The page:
The birthplace of the "Arab Spring" is voting to choose its first parliament. The exercise is being seen as Tunisia's first major step towards democracy following the revolution in 2011.
More than five million Tunisians were expected to choose their representatives in 12,000 polling stations across the country, where voting began at 7:00 a.m. (6:00 a.m. GMT) and was scheduled to last until 6 p.m. local time. Results are expected shortly after.
Security was tightened and more than 70,000 troops were stationed across the country for fear of Islamist attacks. The next round of elections for the president will take place on November 23.
Citizens will select 217 leaders from 13,000 candidates representing more than 90 political parties for the country's legislature.
Favourites for this year's elections include the Islamist movement Ennahda (renaissance), which was revived after democratic reforms in 2011. Ennahda had been banned by the former President Zine El Abidine Ben Ali's government.
Ennahda became a major political force and soon after won the country's first free election to a constitutional council in 2011. However, major rifts were revealed between the Islamist party and other secular groups like the Nidaa Tounes.
Tunisia's transition into democracy
Tunisia finally got a new constitution in 2014 and a government of independents under Mehdi Jomaa was formed to steer the country into democratic parliamentary elections for the first time after the 2011 revolution.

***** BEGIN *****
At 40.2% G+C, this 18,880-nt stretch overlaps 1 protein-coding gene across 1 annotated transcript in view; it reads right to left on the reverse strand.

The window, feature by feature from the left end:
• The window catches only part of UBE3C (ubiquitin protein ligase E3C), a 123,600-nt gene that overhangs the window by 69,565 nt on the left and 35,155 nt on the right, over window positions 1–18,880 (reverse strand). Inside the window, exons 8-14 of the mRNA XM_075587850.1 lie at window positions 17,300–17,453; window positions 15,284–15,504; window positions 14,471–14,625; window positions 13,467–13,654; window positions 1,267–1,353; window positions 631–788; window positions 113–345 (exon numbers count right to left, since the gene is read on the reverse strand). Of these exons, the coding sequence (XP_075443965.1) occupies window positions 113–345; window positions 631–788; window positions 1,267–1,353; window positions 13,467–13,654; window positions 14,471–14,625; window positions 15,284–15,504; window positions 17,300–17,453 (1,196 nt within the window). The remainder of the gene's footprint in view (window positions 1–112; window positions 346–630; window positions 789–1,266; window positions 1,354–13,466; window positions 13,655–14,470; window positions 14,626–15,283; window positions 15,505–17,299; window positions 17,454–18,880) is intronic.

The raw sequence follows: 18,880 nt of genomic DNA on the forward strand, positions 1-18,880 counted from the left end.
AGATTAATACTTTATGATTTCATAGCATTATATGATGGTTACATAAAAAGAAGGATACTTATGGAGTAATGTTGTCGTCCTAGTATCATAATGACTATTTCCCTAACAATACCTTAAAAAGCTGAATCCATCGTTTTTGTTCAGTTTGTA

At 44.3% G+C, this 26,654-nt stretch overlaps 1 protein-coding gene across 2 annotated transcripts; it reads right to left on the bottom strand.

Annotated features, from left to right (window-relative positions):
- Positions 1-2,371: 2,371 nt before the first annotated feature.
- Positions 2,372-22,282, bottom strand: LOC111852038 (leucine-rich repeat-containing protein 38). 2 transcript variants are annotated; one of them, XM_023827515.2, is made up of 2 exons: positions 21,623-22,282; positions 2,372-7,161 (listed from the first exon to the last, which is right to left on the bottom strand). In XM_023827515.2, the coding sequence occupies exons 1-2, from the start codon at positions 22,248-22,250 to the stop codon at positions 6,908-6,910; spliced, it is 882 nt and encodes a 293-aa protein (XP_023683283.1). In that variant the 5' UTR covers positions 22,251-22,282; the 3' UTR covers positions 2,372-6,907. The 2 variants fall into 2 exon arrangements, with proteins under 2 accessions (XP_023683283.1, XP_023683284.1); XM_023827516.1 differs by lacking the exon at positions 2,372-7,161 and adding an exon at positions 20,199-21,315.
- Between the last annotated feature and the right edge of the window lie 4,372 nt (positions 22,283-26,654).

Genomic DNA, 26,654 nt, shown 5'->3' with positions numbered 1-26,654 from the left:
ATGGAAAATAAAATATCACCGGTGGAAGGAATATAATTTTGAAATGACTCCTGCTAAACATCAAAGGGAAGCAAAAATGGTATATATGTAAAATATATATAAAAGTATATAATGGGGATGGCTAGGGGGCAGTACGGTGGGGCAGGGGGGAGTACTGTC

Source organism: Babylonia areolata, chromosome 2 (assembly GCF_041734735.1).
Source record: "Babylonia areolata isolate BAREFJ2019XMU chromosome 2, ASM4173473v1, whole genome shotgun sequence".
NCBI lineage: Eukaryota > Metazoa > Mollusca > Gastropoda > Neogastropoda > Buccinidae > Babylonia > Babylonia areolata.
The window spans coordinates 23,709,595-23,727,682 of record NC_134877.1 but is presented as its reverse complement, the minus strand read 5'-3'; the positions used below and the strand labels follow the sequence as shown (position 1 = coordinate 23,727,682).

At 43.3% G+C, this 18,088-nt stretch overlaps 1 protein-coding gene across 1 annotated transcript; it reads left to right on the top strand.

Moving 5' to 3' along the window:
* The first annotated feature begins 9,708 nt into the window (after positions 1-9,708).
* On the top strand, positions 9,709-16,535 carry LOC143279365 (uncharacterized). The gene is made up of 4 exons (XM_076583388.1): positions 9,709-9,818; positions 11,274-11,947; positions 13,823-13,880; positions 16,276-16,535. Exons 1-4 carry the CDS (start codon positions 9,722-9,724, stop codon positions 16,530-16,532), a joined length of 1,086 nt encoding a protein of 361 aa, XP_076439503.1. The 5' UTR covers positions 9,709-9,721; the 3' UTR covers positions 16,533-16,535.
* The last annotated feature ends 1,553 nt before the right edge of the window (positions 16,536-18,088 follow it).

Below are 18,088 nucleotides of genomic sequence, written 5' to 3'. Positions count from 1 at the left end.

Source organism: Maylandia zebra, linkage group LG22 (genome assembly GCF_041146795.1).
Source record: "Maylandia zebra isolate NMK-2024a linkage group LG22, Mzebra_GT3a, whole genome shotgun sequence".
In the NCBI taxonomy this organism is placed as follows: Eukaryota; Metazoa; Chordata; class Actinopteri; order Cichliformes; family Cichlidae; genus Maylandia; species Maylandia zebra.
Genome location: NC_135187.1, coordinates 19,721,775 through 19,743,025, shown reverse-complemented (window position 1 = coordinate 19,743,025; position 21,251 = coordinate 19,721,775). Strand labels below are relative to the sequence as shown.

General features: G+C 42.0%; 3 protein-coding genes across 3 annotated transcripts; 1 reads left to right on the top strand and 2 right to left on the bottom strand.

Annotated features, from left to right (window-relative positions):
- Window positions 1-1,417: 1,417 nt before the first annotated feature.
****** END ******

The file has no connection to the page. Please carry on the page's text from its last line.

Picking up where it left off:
At the time, deadly protests rocked the country after citizens became increasingly frustrated with rising unemployment and high prices. Nearly 300 people were killed in the violence, which ultimately led to the ouster of President Zine El Abidine Ben Ali, who seized power in a bloodless coup in 1987.
Despite recent attacks by extremists, labor unrest and high inflation, Tunisia's democratic reforms have been on track, unlike its other neighbors who experienced violent protests against the government. The parliamentary elections and the polls in November are intended to complete the democratization of Tunisia, which is often referred to as the birthplace of the "Arab Spring."
mg/slk (AFP, dpa, AP, Reuters)